From the White Studio photographs of the original cast (keysheet image id: g98f719_001)A Guest Blog By Ellen Peck
To music historian Richard Traubner, operetta evokes “gaiety and lightheartedness, sentiment and Schmalz” (Traubner, Operetta: A Theatrical History, revised edition, 2003). If any song in the history of American musical theatre has earned a reputation for schmaltz, it would have to be “Ah, Sweet Mystery of Life” from the 1910 Victor Herbert and Rida Johnson Young operetta Naughty Marietta.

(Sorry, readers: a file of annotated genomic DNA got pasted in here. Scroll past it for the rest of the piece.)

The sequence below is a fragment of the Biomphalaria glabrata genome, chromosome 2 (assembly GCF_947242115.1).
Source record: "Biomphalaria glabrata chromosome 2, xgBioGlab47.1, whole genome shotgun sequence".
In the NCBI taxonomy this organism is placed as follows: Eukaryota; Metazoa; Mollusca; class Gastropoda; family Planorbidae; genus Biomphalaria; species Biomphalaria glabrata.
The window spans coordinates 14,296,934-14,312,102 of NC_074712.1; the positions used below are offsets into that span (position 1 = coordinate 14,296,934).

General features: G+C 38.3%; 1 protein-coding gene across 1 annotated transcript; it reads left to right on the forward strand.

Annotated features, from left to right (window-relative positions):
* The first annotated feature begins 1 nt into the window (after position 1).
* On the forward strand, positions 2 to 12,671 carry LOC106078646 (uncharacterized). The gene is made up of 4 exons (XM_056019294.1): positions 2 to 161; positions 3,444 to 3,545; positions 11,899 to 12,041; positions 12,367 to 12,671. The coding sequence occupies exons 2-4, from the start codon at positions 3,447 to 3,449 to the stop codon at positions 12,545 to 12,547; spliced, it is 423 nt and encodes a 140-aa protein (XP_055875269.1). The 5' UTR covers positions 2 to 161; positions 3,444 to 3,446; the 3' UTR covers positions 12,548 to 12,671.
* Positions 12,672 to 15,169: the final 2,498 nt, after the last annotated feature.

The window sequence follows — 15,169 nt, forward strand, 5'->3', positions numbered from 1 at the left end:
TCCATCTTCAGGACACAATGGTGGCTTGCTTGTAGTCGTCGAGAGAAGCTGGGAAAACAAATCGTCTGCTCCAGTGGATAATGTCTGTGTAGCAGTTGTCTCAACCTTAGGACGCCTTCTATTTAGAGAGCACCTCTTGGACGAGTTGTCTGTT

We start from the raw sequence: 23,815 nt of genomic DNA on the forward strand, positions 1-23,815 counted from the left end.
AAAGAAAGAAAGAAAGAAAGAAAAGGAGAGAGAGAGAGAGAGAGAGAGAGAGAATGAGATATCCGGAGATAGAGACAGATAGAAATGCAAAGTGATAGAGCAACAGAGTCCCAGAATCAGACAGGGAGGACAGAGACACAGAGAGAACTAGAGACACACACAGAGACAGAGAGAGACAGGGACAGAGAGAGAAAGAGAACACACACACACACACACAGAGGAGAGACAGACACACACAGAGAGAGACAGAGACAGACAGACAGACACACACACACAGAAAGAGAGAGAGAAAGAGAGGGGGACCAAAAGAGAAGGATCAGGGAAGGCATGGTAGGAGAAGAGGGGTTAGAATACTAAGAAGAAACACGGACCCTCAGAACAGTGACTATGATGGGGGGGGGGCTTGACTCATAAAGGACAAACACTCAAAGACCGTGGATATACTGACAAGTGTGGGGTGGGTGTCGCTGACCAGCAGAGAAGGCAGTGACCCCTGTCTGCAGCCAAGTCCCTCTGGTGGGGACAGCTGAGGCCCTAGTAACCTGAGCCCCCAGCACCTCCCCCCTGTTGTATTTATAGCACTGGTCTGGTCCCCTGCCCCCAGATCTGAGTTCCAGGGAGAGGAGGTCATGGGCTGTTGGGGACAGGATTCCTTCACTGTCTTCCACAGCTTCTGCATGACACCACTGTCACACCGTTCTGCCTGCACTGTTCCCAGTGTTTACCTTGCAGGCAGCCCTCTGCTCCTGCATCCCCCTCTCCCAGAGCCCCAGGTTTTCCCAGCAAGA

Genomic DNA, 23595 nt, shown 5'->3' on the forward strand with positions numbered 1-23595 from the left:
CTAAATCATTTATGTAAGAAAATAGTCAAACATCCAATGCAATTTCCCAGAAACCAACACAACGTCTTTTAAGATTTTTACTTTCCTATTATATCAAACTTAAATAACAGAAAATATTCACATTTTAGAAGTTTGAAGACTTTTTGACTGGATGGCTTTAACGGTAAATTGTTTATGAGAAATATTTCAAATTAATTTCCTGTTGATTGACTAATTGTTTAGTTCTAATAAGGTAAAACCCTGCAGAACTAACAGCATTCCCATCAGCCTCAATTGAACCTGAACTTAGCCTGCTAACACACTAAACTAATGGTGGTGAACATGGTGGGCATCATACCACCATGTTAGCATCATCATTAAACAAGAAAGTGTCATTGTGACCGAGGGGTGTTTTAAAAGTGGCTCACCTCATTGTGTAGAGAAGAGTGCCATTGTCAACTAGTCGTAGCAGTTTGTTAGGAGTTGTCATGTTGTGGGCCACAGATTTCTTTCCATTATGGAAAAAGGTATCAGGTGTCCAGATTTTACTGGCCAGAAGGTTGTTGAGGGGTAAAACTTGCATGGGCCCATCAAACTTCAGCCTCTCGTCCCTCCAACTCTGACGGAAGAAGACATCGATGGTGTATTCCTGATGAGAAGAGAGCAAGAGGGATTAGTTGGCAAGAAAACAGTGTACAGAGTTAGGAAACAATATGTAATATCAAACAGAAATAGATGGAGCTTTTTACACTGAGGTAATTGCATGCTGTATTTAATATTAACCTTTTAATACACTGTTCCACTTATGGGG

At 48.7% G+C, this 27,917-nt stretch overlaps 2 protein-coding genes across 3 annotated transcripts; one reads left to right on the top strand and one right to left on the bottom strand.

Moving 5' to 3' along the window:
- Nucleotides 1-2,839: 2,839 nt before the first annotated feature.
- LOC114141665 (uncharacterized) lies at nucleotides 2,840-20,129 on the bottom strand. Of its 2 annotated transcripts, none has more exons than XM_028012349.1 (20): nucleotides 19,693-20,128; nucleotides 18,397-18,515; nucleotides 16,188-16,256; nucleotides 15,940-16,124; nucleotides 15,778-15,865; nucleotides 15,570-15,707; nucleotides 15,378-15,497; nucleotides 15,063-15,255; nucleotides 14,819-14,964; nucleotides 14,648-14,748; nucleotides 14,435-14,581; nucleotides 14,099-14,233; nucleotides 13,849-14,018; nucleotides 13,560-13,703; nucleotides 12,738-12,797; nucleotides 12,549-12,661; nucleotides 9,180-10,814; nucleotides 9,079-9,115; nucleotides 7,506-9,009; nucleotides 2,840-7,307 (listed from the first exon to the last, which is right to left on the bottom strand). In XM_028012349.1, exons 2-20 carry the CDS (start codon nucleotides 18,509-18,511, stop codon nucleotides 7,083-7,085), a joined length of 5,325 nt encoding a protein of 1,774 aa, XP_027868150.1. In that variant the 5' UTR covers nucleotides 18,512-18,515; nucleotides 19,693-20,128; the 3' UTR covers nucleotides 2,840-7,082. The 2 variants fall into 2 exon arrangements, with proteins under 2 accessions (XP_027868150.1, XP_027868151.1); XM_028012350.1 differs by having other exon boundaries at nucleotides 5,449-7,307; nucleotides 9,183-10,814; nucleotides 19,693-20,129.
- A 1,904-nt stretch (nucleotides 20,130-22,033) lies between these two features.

Its purple expressions of finding the greatest gift known to humanity, the love to end all sorrows, have subjected the song to perennial ridicule. (Mel Brooks infamously used it as a post-coital anthem for his 1974 film Young Frankenstein.) But as we must not judge a book by its cover, nor should we judge Naughty Marietta solely on its most famous song over a hundred years later. When its first audiences left the New York Theatre on November 7, 1910 humming the tune, Herbert and Young (and producer Oscar Hammerstein I) had a major hit on their hands. Naughty Marietta would be each writer’s most enduring work and lead to a film in 1935, a television special in 1955, and enter the repertories of light opera companies all over the United States.